Good evening, fellow poets. Or, I guess, good morning, good afternoon, good night. We are a global phenomenon, after all.

It’s Sarah here, from fmmewritespoems, writing from the south west corner of England. I shouldn’t be here at all – I’m supposed to be in Australia right now, but that pesky global pandemic put paid to that. Instead, my summer holiday ended up being a week on a narrowboat in Cheshire. It wasn’t quite Australia, but it was a great trip. I already knew I loved early industrial engineering. I discovered that I loved canal life – enough freedom to moor up where you want, socially distanced interactions with fellow bargees, and a view into lots of back gardens. We saw herons, a kingfisher, and about a million ducks. We saw the mist rising off the water at 5.30 am. 

Put-putting along the canal, I was struck by the number of people who own their own narrowboats – and other boats, too – kayaks and canoes, rowing boats, small cruisers – and the number of people who live on them permanently. At one lock we met a man who hadn’t slept on dry land for three years. I enjoyed the names of the boats, too – a series of found poems.

A narrow boat – from my brother

It’s fascinating to think how desperate we have been to travel by water. The earliest known boat is the Pesse canoe, a dug-out canoe dating back 10,000 years. There’s circumstantial evidence that some kind of canoe or raft was around well before that – the spread of early hominids is likely to have required a boat of sorts.

For this prompt, I’d like you to be inspired by boats. Maybe you’ve travelled by narrowboat, or taken a cruise on a big liner. Maybe you’re a kayaker, or a paddle-boarder. Maybe you built a raft as a child, or made a toy boat out of twigs and leaves. Maybe you’re a rower or a sailor. Maybe you take a ferry to work, or watch other people floating down a river. Maybe you want to write about an imaginary boat, with sails of leaves and a cargo of fairy dust. It’s up to you.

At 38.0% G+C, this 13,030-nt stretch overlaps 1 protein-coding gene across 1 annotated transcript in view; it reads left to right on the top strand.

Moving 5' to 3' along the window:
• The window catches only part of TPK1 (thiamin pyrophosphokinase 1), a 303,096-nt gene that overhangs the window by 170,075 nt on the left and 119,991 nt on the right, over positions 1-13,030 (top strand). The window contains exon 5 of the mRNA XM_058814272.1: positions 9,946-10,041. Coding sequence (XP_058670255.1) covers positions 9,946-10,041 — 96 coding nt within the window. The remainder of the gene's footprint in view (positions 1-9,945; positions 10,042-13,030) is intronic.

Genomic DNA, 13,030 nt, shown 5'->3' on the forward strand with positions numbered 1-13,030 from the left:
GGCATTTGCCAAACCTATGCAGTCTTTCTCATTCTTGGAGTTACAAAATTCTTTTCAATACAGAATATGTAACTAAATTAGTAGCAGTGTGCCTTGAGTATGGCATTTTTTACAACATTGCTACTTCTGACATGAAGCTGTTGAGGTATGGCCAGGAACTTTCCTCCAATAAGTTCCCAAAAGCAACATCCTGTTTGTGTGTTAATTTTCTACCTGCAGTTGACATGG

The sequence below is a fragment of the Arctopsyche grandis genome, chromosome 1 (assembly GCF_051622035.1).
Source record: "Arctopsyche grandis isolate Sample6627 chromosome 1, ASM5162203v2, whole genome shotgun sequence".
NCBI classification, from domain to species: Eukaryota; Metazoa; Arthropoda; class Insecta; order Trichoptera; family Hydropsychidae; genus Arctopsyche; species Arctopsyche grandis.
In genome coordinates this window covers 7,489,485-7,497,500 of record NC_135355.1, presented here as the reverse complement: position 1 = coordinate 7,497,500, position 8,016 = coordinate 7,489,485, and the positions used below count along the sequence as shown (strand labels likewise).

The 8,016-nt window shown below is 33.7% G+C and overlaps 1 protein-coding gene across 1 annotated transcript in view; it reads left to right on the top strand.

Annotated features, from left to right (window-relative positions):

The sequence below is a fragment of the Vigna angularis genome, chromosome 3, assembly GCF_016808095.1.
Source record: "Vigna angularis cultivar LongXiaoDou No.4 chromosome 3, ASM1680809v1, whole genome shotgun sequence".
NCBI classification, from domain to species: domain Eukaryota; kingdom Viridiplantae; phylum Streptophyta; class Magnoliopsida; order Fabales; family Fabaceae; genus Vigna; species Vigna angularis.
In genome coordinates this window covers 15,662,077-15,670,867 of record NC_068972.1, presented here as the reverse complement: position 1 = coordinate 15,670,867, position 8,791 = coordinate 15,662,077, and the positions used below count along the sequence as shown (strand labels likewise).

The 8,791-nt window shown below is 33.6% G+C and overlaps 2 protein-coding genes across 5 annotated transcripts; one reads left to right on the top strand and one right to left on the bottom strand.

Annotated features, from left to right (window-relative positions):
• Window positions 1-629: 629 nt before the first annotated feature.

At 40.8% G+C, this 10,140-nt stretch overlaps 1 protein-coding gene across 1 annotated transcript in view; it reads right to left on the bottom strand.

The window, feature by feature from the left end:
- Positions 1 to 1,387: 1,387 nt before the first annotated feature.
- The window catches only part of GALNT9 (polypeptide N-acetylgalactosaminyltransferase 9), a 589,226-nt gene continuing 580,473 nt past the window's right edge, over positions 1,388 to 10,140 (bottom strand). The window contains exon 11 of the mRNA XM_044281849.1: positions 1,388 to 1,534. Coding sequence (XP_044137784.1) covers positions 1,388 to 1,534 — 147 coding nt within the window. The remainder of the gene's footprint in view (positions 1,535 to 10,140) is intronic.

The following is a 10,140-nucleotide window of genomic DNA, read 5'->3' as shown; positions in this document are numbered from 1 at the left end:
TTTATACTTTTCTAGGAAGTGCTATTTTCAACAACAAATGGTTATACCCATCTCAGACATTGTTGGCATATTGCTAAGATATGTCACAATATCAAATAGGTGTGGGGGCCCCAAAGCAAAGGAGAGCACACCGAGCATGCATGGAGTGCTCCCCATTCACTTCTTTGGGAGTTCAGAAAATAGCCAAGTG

For a little inspiration, here’s a poem by Kathleen Jamie, a dream of a boat, I think:


The Blue Boat

How late the daylight edges
toward the northern night
as though journeying
in a blue boat, gilded in mussel shell

with, slung from its mast, a lantern
like our old idea of the soul


and here’s one by Eilean Ni Chuilleanáin, who is travelling on a very real boat.


Letter to Pearse Hutchinson

I saw the islands in a ring all round me
And the twilight sea travelling past
Uneasy still. Lightning over Mount Gabriel:
At such a distance no sound of thunder.
The mackerel just taken
Battered the floor, and at my elbow
The waves disputed with the engine.
Equally grey, the headlands
Crept round the rim of the sea.

Going anywhere fast is a trap:
This water music ransacked my mind
And started it growing again in a new perspective
And like the sea that burrows and soaks
In the swamps and crevices beneath
Made a circle out of good and ill.

So I accepted all the suffering of the poor,
The old maid and the old whore
And the bull trying to remember
What it was made him courageous
As life goes to ground in one of its caves,
And I accepted the way love
Poured down a cul-de-sac
Is never seen again.

There was plenty of time while the sea-water
Nosed across the ruinous ocean floor
Inquiring for the ruinous door of the womb
And found the soul of Vercingetorix
Cramped in a jamjar
Who was starved to death in a dry cistern
In Rome in 46 B.C.

Do not expect to feel so free on land.


So, all aboard, and let’s set sail. You know what to do:

  • Write a poem
  • Tag dVerse in your post – it increases our readership, and ultimately, yours
  • Link up to Mr Linky
  • Take a voyage through some poems – Mr Linky will guide you there
  • Enjoy yourself!